I am immersed in facilitating a class at Concordia titled international management and have not kept my pledge to be online-intime. I will again attempt to keep this pledge – since doing so is now essential to understanding the task of democracy and self-organization that is before the class. This is the fifth and last time that I will teach this class since in the fall the new curriculum begins and this class changes to cross-cultural management, which I have been asked to facilitate and am now searching for a way this current pedagogy can continue. The current class’s pedagogy is different in that the WorldWideWeb takes the place of a text book with Youtube and many other sites serving as sources that we mine in our study of this interrelated model: individual, family, culture, corporation, capitalism, and globalization.
What is depth psychology?
We began our study with the individual by looking at the depth psychology and Jung’s concept of individuation. At the center of the concept of individuation is Jung’s idea of psyche transformation to a new way of being in the world. With the concept of transformational leadership at the top of the hierarchy of leadership ideas and recently hearing much chatter about President Obama being a transformational leader, I suggested to the Concordia class of 7 students that we study Obama as a transformational leader.
After watching and discussing Obama’s State of the Union 2013 Address, I showed them Myers (2010) clip of Jung on Leadership. Myers states that Jung takes a different approach to leading in emphasizing the central role the unconscious plays. Myers makes the point that the unconscious forces in the followers, the situation, and in the leader together play a significant role in leading that is a complement to conscious volition. “Every movement” Myers (2010) cites Jung on leading,
… culminates organically in a leader, who embodies in his whole being the meaning and purpose of the popular movement. He is an incarnation of the nation’s psyche and its mouth piece. He is the spearhead of the whole people in motion. The need of the whole always calls forth a leader.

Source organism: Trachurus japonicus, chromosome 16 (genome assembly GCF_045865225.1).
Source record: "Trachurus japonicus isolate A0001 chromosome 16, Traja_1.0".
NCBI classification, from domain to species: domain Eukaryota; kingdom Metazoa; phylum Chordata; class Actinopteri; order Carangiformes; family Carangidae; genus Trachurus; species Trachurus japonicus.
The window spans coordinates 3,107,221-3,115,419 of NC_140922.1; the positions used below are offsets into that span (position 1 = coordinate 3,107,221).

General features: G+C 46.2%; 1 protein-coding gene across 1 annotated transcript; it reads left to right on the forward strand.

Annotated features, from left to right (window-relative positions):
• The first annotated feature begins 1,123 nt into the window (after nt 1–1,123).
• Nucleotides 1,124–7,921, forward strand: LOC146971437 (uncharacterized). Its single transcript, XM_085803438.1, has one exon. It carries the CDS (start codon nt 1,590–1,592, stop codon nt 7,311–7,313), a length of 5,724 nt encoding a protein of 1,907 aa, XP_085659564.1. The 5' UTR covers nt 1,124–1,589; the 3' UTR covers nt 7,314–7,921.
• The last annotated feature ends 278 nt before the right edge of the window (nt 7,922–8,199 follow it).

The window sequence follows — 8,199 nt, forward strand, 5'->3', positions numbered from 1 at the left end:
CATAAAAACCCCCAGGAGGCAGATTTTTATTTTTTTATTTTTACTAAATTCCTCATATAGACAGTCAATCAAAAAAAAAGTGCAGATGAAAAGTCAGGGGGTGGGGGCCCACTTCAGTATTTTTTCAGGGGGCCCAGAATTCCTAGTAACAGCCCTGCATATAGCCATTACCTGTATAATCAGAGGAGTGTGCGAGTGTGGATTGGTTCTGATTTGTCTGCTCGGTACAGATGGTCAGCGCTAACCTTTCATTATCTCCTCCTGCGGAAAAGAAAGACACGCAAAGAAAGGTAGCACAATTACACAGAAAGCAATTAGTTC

Jung on Self-awareness
I have assigned the class to watch Obama’s DNC 2004 Address that first alerted the Nation to a fellow named Barack Hussein Obama. Robert Aziz’s (2008) book, Democracy and Self-Organization: The change of which Barack Obama speaks, proposes a theoretical model for our study of Obama and begins by asking us to ponder this probability:
What is the probability, leaving aside for the moment the meaning, of a relatively young black man becoming the Democratic candidate for President? What is the probability of a black presidential candidate whose first name rhymes with the name of the country in which America is engage in a war, which the majority of American today wish they had never entered; whose last name rhymes with the first name of the individual to whom the 9/11 attacks have been attributed; and if that doesn’t push enough buttons for the American voter, whose middle name is the surname of that country’s former ruler whose purported activities became the justification for entering the war the majority of Americans today wish they had never entered?
We do not need a degree in statistics to say the probably is very low but is there a process that can help us understand this?
I ask, when watching the DNC 2004 Address, can we identify what is the change of which Barack Obama speaks, how is it transformational, and can we follow Obama’s leadership in the drama going forward? There are no exams in the class, only a journal submitted weekly on the week’s experiences for 6 week culminating in a 8-page paper. I will keep this unfolding self-organizing experience online-intime.
Obama’s DNC 2004 Address